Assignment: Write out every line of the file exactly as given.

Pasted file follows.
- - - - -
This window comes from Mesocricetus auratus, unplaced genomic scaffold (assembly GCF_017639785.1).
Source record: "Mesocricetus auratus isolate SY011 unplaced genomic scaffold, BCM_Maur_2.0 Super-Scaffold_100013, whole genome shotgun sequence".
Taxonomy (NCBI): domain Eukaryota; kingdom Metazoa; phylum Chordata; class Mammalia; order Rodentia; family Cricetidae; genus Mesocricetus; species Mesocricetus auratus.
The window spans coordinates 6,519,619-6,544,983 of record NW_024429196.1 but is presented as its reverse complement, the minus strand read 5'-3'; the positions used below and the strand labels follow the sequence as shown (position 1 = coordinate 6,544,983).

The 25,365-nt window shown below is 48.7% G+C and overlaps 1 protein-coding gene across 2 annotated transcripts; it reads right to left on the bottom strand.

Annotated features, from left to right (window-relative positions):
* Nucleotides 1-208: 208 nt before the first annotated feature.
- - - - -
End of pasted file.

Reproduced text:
This window comes from Mesocricetus auratus, unplaced genomic scaffold (assembly GCF_017639785.1).
Source record: "Mesocricetus auratus isolate SY011 unplaced genomic scaffold, BCM_Maur_2.0 Super-Scaffold_100013, whole genome shotgun sequence".
Taxonomy (NCBI): domain Eukaryota; kingdom Metazoa; phylum Chordata; class Mammalia; order Rodentia; family Cricetidae; genus Mesocricetus; species Mesocricetus auratus.
The window spans coordinates 6,519,619-6,544,983 of record NW_024429196.1 but is presented as its reverse complement, the minus strand read 5'-3'; the positions used below and the strand labels follow the sequence as shown (position 1 = coordinate 6,544,983).

The 25,365-nt window shown below is 48.7% G+C and overlaps 1 protein-coding gene across 2 annotated transcripts; it reads right to left on the bottom strand.

Annotated features, from left to right (window-relative positions):
* Nucleotides 1-208: 208 nt before the first annotated feature.